Prague is romantic, historic, beautiful and the ultimate beer lovers’ paradise. It’s also a tourist hot spot, which means when travel season rolls around, the city can be packed. To make the most of it while also minimising your impact, keep the following tips in mind. The locals will appreciate your efforts, and you’ll get a far better experience of the city and local life.
For me, the most overrated attraction in Prague isn’t a sight, but a supposed tradition: absinthe. The number of locals who drink this pseudo-liquor? Zero! It’s one of the biggest tourist traps in town. Instead, the tradition here is beer, with its rich history and high standards. Do visit at least one microbrewery in the city centre; my favourite is U Dobrenskych, which makes beers with different herbs that are sooo delicious.
#localsknow to avoid the busy main streets in Old Town. Instead, there is always a narrow street going the same direction from Attraction A to Attraction B — but it will be completely empty, just waiting for you. Don’t keep it waiting; take a stroll and you’ll love it. Believe me, I might meet you there.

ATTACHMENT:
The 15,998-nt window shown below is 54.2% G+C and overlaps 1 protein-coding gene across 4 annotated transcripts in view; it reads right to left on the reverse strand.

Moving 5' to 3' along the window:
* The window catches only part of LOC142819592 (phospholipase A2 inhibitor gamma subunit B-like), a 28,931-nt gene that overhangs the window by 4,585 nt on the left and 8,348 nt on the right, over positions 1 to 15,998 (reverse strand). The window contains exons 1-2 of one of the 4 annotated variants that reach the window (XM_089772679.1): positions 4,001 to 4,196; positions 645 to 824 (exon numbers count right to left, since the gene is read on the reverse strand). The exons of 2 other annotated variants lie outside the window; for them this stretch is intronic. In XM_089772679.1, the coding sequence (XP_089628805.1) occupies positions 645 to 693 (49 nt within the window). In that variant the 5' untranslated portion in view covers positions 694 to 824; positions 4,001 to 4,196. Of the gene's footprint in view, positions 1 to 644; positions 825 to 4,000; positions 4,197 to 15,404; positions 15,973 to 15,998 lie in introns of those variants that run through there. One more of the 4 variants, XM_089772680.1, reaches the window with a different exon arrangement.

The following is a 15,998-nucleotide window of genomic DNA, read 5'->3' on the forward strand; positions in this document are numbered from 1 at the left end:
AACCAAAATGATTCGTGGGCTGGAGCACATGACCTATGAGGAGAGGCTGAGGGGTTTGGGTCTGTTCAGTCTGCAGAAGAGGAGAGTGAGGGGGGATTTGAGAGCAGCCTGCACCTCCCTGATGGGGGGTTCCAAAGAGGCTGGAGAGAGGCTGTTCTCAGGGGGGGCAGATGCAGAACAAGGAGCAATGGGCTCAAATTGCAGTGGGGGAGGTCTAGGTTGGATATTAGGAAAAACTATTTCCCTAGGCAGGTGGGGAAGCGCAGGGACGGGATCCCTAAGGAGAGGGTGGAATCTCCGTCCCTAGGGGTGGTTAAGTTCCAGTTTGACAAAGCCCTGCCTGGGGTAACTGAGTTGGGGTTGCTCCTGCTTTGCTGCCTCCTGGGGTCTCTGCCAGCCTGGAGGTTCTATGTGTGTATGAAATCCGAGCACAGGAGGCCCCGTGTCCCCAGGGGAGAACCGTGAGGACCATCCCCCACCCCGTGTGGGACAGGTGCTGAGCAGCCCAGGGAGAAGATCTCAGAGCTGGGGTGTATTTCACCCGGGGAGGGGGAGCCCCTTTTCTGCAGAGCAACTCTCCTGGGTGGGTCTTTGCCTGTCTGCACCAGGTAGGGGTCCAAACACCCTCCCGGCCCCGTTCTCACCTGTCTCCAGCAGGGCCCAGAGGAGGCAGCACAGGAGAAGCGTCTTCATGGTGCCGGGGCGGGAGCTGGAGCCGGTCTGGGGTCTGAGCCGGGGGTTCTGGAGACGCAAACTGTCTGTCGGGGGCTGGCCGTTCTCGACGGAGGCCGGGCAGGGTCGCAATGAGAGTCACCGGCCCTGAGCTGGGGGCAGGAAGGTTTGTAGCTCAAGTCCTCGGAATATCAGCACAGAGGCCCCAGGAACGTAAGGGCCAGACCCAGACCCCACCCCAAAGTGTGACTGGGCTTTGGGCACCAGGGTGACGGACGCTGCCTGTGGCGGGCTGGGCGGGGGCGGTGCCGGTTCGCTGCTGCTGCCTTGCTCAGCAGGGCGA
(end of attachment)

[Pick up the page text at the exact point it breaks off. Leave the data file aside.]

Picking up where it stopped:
Žižkov, Holešovice and Karlín are some of our Prague Urban Adventures team’s favourite neighbourhoods. You’ll find indie businesses and original ideas flourishing here, all crazy and beautiful at the same time. The best part is, you won’t meet many tourists in these areas, just locals — all of whom are well worth getting to know.
Also, even though Prague is incredibly photogenic, remember to watch around you when you pull out that selfie stick.
Prague is a great place to visit year-round. It’s true that January and February are the coldest months, but the city centre is less busy at this time, plus you can get great deals on flights and hotels. Also, you’ll be able to enjoy the Old Town Square in its full architectural beauty without all the markets — a big plus!
When the crowds are in town, by far the most visited Prague sights are Prague Castle and the Charles Bridge. These places are spectacular, so you must see them, but I highly recommend going in late evening. Prague Castle closes its gates at 10pm, so no need to join the midday rush. After visiting the main seat of Czech rulers, you can go down the hill and walk over the Vltava river via the Charles Bridge. Prague Castle will be lit up and the view from the bridge is stunning.
Czechs are recyclers — some 72% of locals recycle, which is quite high considering that Czechs also hate being told what to do!. You’ll find coloured bins around the city, so dispose of your trash accordingly:
Tap water in the whole of the Czech Republic is drinkable, so no need to buy water in plastic bottles. As you walk around the city, you’ll find plenty of drinking fountains, where you can fill your reusable water bottles with perfectly drinkable and great-tasting water.
Prague is not as big as you might expect, and the city is very walkable. So instead of hopping in a taxi or Uber, put on good shoes (there are cobblestones everywhere) and walk.